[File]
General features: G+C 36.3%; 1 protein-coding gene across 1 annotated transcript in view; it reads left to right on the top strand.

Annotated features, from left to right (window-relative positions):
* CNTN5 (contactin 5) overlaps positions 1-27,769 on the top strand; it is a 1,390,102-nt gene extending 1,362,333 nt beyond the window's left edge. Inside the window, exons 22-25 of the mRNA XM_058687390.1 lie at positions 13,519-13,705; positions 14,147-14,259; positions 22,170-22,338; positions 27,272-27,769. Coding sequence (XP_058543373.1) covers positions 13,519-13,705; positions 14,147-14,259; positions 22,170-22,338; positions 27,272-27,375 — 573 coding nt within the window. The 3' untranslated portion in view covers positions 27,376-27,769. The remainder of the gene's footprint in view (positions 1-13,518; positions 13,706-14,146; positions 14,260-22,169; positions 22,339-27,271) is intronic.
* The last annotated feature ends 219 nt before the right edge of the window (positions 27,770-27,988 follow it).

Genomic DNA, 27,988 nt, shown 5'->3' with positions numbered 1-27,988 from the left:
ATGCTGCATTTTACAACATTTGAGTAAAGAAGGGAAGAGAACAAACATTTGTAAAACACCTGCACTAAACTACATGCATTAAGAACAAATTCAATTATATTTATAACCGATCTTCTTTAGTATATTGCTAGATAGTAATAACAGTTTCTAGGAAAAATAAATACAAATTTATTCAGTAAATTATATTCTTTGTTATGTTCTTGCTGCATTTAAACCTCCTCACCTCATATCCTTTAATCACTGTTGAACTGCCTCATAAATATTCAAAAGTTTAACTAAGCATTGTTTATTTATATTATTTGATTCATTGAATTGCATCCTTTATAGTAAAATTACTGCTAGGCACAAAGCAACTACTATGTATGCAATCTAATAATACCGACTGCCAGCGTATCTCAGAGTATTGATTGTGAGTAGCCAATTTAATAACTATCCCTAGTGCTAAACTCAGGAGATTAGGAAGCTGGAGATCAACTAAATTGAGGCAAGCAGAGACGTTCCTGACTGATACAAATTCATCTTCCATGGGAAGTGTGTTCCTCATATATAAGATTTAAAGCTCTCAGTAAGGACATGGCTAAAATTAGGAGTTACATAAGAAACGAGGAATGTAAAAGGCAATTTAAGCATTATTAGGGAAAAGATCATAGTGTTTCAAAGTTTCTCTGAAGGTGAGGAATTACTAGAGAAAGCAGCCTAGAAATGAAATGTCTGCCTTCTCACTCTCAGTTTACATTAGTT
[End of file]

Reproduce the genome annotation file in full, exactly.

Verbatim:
General features: G+C 36.3%; 1 protein-coding gene across 1 annotated transcript in view; it reads left to right on the top strand.

Annotated features, from left to right (window-relative positions):
* CNTN5 (contactin 5) overlaps positions 1-27,769 on the top strand; it is a 1,390,102-nt gene extending 1,362,333 nt beyond the window's left edge. Inside the window, exons 22-25 of the mRNA XM_058687390.1 lie at positions 13,519-13,705; positions 14,147-14,259; positions 22,170-22,338; positions 27,272-27,769. Coding sequence (XP_058543373.1) covers positions 13,519-13,705; positions 14,147-14,259; positions 22,170-22,338; positions 27,272-27,375 — 573 coding nt within the window. The 3' untranslated portion in view covers positions 27,376-27,769. The remainder of the gene's footprint in view (positions 1-13,518; positions 13,706-14,146; positions 14,260-22,169; positions 22,339-27,271) is intronic.
* The last annotated feature ends 219 nt before the right edge of the window (positions 27,770-27,988 follow it).

Genomic DNA, 27,988 nt, shown 5'->3' with positions numbered 1-27,988 from the left:
ATGCTGCATTTTACAACATTTGAGTAAAGAAGGGAAGAGAACAAACATTTGTAAAACACCTGCACTAAACTACATGCATTAAGAACAAATTCAATTATATTTATAACCGATCTTCTTTAGTATATTGCTAGATAGTAATAACAGTTTCTAGGAAAAATAAATACAAATTTATTCAGTAAATTATATTCTTTGTTATGTTCTTGCTGCATTTAAACCTCCTCACCTCATATCCTTTAATCACTGTTGAACTGCCTCATAAATATTCAAAAGTTTAACTAAGCATTGTTTATTTATATTATTTGATTCATTGAATTGCATCCTTTATAGTAAAATTACTGCTAGGCACAAAGCAACTACTATGTATGCAATCTAATAATACCGACTGCCAGCGTATCTCAGAGTATTGATTGTGAGTAGCCAATTTAATAACTATCCCTAGTGCTAAACTCAGGAGATTAGGAAGCTGGAGATCAACTAAATTGAGGCAAGCAGAGACGTTCCTGACTGATACAAATTCATCTTCCATGGGAAGTGTGTTCCTCATATATAAGATTTAAAGCTCTCAGTAAGGACATGGCTAAAATTAGGAGTTACATAAGAAACGAGGAATGTAAAAGGCAATTTAAGCATTATTAGGGAAAAGATCATAGTGTTTCAAAGTTTCTCTGAAGGTGAGGAATTACTAGAGAAAGCAGCCTAGAAATGAAATGTCTGCCTTCTCACTCTCAGTTTACATTAGTT